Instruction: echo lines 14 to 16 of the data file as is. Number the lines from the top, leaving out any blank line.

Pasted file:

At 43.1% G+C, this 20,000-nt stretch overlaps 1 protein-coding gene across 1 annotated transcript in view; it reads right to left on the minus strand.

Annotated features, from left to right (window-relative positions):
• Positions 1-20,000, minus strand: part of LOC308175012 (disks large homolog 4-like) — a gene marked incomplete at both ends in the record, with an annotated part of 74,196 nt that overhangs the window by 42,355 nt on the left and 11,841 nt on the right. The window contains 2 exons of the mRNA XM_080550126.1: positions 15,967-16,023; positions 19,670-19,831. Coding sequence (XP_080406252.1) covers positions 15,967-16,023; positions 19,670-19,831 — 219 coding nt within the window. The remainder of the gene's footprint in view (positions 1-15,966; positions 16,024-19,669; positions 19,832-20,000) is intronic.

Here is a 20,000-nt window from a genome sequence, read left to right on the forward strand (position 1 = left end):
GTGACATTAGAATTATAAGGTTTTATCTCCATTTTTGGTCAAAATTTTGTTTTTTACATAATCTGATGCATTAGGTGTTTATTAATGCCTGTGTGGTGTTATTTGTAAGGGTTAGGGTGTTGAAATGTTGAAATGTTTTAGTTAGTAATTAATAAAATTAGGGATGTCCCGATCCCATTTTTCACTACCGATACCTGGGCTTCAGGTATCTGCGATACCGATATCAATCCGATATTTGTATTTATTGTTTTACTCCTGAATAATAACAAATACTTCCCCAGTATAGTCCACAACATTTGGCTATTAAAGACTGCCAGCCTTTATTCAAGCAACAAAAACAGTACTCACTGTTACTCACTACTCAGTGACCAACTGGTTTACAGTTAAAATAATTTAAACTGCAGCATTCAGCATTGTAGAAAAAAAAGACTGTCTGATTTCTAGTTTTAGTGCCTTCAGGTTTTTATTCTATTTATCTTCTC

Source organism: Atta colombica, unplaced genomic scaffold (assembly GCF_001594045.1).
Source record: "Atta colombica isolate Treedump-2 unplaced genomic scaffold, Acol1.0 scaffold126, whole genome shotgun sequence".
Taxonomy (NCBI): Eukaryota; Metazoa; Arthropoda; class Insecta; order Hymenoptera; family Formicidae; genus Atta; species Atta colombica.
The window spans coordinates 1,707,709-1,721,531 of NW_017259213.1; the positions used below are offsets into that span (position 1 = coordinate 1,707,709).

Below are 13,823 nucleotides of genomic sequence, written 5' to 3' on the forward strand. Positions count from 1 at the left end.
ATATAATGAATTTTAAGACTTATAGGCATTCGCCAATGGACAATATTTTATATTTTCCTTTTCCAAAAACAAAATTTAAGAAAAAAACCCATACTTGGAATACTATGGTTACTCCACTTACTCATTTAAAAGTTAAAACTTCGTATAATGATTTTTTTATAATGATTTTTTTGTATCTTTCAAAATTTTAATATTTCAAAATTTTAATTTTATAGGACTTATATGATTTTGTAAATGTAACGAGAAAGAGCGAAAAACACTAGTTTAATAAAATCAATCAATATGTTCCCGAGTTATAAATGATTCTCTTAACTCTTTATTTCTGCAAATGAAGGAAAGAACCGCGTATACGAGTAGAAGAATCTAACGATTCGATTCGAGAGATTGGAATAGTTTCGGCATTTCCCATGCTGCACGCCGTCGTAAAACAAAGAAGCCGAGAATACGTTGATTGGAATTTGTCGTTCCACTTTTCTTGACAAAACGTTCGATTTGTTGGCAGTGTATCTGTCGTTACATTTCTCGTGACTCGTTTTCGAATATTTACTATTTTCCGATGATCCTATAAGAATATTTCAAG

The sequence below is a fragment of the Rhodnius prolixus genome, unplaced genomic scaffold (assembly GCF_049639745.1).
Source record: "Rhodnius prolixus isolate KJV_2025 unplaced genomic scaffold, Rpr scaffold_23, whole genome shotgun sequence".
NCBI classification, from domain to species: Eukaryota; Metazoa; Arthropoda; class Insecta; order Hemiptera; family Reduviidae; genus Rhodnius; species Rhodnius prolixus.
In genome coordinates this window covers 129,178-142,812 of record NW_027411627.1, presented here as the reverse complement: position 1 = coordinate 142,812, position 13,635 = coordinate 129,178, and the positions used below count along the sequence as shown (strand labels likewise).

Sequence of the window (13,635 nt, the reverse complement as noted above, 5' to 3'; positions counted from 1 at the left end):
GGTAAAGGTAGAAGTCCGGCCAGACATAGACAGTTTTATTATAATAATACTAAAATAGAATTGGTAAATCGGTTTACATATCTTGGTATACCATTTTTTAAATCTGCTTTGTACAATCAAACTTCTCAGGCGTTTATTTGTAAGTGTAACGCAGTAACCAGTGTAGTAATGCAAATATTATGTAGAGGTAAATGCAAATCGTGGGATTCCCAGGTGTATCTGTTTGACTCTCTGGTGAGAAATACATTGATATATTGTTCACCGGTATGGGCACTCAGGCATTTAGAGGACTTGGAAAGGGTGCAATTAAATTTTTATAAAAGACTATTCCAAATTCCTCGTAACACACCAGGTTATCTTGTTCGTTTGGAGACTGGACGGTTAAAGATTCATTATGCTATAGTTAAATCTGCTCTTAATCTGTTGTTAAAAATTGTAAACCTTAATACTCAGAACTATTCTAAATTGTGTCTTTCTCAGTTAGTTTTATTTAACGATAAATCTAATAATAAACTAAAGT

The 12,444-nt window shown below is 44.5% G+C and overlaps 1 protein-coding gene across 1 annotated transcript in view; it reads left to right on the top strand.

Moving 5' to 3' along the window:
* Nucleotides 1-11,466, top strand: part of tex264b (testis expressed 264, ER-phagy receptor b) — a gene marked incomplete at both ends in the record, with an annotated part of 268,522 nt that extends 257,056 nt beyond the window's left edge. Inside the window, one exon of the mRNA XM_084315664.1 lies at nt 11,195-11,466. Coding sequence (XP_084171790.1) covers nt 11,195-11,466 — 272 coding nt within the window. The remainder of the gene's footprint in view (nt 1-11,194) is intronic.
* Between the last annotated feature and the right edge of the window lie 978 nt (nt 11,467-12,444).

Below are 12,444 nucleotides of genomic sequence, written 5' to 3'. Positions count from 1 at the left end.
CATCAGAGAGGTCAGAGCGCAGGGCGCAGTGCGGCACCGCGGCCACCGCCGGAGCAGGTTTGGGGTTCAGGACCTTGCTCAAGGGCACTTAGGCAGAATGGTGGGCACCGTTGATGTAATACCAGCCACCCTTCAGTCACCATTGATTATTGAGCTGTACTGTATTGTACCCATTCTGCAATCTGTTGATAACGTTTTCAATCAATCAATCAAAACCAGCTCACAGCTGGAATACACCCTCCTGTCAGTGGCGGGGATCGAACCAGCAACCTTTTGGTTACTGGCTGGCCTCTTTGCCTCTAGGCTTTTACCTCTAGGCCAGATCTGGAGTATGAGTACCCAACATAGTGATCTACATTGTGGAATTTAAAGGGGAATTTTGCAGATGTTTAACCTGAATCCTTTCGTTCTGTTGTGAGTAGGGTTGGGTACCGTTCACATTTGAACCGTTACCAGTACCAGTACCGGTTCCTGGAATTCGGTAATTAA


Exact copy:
NCBI classification, from domain to species: Eukaryota; Metazoa; Arthropoda; class Insecta; order Hemiptera; family Reduviidae; genus Rhodnius; species Rhodnius prolixus.
In genome coordinates this window covers 129,178-142,812 of record NW_027411627.1, presented here as the reverse complement: position 1 = coordinate 142,812, position 13,635 = coordinate 129,178, and the positions used below count along the sequence as shown (strand labels likewise).

Sequence of the window (13,635 nt, the reverse complement as noted above, 5' to 3'; positions counted from 1 at the left end):